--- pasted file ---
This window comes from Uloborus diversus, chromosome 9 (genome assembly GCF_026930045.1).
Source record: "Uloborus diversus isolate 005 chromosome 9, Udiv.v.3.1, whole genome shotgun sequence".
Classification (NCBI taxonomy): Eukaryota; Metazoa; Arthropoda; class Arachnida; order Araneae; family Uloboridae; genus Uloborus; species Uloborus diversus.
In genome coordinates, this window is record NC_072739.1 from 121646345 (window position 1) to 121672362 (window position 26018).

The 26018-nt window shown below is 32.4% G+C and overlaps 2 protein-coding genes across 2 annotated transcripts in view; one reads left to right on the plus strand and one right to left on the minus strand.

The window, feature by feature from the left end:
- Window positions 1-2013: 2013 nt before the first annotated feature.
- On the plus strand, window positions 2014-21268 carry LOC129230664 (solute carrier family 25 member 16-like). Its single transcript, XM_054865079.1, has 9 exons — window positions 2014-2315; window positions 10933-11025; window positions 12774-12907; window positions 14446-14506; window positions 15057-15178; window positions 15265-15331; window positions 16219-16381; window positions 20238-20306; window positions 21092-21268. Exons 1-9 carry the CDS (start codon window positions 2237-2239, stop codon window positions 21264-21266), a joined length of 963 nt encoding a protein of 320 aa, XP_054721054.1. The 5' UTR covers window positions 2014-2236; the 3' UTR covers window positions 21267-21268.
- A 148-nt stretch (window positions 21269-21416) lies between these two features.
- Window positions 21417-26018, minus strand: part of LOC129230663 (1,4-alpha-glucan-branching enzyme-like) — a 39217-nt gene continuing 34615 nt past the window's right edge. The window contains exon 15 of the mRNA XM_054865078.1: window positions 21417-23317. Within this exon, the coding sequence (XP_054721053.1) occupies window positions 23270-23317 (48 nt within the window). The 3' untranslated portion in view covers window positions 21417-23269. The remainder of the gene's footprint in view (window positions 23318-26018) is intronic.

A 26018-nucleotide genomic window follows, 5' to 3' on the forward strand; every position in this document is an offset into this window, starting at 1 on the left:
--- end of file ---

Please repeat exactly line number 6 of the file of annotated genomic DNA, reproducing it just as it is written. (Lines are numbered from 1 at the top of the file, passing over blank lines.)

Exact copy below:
The window, feature by feature from the left end: